Time to learn our Native history

A Town Crier Community Column

Every year at the NaMeRes National Aboriginal Day Pow Wow, every elected representative who speaks begins by recognizing that at Wells Hill Park we are on the traditional lands of the Mississaugas of New Credit. At our Canada Day ceremony we begin with a drummer and a smudge ceremony. Now, even at the Annual Skills for Change Pioneers Dinner celebrating the wonderful successes of Canadians who chose Canada as their new home, the evening begins with an elder and a welcoming prayer. This is huge progress.

Last month at the Truth and Reconciliation Commission hearings in Toronto, many, many non-aboriginal people — churches, youth delegates with Cynthia Wesley-Esquimault’s inspiring Canadian Roots Exchange — came to bear witness and stand in solidarity with the victims of residential schools. As Justice Murray Sinclair and the commissioners stated in their interim report:

“Canadians have been denied a full and proper education as to the nature of Aboriginal societies, and the history of the relationship between Aboriginal and non-Aboriginal peoples and that the federal government must take an active role in promoting awareness and public education to Canadians about this history generally and the residential school system and its impacts on Aboriginal Canadians specifically.”

In New Zealand they made huge progress when they incorporated Maori Studies into the curricula of all classes, from kindergarten to grade 8. The commission is calling for the same changes here in Canada. The Prime Minister’s apology to the victims of residential schools means absolutely nothing if the people of Canada don’t truly understand what the apology is about.

As the Assembly of First Nations meets this month in Toronto, we have a tremendous opportunity for each one of us to commit to do our own small part to better understand the truth and the path to true reconciliation. We each can do better. Feeling badly about Attawapsikat is not enough. We all need to know the history.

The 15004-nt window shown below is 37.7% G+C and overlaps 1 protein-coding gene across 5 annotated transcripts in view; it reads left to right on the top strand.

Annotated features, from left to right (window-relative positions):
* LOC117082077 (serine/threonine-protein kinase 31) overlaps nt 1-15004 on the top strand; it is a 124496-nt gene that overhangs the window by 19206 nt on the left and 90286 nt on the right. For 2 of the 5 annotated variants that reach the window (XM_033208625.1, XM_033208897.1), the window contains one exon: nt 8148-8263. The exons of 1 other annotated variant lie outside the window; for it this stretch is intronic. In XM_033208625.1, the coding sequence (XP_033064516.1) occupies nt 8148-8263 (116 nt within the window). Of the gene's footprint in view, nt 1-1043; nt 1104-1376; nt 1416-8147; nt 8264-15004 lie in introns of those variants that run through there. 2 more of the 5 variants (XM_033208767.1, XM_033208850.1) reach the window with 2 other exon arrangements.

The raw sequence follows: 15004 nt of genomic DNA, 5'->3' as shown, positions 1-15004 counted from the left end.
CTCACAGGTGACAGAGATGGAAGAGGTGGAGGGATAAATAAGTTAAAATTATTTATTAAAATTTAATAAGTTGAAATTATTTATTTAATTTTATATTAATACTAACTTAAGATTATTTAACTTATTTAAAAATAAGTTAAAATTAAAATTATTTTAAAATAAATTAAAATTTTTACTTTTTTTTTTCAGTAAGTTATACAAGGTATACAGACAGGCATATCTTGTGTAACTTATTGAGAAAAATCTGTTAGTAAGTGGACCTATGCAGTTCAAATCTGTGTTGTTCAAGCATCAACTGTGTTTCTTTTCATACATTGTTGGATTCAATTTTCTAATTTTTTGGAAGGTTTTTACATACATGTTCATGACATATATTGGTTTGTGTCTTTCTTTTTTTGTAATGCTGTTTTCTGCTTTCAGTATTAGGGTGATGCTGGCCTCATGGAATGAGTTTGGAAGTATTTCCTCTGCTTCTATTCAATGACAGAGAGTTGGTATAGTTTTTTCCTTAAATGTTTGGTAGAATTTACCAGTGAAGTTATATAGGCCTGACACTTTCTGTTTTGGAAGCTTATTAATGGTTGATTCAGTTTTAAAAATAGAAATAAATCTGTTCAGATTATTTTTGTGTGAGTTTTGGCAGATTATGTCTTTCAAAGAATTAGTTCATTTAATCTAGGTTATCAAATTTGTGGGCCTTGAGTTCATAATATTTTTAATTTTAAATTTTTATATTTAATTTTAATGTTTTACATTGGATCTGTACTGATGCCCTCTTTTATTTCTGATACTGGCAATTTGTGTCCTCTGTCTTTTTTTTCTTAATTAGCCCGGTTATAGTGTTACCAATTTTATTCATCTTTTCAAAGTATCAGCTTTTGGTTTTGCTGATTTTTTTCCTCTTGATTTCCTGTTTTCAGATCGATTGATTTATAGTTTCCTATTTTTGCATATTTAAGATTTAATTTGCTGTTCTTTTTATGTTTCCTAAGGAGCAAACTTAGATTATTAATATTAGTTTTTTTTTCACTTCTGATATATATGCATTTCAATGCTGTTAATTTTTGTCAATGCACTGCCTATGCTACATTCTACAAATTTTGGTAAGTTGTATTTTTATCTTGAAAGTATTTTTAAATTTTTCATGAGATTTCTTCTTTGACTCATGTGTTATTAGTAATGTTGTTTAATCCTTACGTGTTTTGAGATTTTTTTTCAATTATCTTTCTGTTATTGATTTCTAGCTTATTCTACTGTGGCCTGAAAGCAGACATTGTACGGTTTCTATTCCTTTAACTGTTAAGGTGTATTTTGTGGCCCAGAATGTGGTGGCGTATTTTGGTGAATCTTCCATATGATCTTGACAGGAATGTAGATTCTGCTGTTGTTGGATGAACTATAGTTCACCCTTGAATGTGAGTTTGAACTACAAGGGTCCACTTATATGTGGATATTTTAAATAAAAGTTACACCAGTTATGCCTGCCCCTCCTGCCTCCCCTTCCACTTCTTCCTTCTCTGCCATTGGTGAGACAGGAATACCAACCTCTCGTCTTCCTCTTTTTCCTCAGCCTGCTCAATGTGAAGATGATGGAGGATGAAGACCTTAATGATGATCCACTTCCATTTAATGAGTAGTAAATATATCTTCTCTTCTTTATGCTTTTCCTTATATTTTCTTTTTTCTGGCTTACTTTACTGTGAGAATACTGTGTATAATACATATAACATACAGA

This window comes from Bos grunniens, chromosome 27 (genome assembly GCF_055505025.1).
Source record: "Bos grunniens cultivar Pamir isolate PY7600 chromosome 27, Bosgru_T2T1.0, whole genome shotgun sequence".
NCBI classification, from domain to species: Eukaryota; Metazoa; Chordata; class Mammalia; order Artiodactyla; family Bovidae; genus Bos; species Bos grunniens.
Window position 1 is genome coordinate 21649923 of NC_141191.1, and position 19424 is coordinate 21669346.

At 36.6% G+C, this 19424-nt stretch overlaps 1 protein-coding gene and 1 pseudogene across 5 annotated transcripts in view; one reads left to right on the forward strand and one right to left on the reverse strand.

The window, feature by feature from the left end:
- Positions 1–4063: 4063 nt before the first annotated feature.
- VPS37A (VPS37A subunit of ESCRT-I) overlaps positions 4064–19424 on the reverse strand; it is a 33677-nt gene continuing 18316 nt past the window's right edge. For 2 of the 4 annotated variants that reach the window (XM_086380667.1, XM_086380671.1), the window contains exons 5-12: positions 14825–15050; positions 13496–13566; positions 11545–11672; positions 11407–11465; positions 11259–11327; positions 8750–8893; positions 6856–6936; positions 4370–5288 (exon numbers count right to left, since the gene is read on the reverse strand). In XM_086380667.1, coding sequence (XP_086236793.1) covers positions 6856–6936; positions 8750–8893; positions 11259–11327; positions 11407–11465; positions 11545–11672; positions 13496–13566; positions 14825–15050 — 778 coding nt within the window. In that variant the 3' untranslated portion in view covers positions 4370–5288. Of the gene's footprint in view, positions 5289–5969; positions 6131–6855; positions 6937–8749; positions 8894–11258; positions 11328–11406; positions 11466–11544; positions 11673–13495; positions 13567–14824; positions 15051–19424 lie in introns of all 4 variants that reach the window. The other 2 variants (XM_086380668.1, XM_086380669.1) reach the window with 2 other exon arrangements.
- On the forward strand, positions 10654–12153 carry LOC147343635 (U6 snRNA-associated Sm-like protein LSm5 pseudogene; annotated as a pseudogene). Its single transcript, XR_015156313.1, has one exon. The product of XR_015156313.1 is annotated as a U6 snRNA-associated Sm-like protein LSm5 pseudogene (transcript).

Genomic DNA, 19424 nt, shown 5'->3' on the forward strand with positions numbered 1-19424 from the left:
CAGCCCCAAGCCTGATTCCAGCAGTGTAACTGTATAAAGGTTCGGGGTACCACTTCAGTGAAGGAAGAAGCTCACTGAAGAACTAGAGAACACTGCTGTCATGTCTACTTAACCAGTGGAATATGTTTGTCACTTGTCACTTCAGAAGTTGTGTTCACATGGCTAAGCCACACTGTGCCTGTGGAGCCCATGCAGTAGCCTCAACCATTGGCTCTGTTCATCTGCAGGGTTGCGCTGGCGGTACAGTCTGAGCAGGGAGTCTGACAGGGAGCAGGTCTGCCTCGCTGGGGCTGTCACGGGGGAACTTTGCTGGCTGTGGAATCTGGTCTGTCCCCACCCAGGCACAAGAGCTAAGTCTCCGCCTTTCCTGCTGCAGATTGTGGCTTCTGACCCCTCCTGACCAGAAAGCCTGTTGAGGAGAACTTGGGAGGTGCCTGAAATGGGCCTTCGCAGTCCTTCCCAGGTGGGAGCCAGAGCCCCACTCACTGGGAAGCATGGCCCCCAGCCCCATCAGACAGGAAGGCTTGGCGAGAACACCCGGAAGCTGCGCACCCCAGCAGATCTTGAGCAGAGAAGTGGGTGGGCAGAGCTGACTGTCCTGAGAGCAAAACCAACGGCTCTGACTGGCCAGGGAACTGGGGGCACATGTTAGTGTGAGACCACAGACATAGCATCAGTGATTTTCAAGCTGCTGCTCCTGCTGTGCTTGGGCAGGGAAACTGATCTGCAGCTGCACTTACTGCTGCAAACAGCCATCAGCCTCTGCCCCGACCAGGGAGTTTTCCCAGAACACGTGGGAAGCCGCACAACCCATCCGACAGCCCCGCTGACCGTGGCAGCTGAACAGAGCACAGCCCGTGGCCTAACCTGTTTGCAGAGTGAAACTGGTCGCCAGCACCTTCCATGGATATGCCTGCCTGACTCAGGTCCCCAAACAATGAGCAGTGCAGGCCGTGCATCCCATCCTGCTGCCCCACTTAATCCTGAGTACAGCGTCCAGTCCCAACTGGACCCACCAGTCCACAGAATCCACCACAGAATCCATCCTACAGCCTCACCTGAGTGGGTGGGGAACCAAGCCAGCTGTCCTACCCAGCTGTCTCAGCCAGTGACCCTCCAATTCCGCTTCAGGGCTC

We all need to know more about the portage from the Humber to the Don that now is Davenport or the Huron Village that existed at Yonge and Eglinton.

Next year will be the 250th anniversary of the Royal Proclamation — the agreement between the Crown and First Nations as to how the colonizers would fairly share their traditional lands. It was a good start. Since then the paternalism of the Indian Act, residential schools, the failure to share the resources on their lands, flowing through their lands and under their lands.

Many non-aboriginal people start their journey by reading John Ralston Saul’s A Fair Country. The wonderful new textbooks Aboriginal Peoples in Canada and Aboriginal Beliefs, Values and Aspirations provide an exciting and comprehensive overview.

Get involved. But mainly we need to hear the personal stories so we can break through the stigma and the racism. First Peoples are the fastest growing demographic in Canada. With luck soon each of us will have First Nations, Inuit and Métis people as our friends and personal coaches on our journeys.

About this article:

By: Carolyn Bennett
Posted: Aug 21 2012 6:25 pm
Filed in: NEWS
Edition: Toronto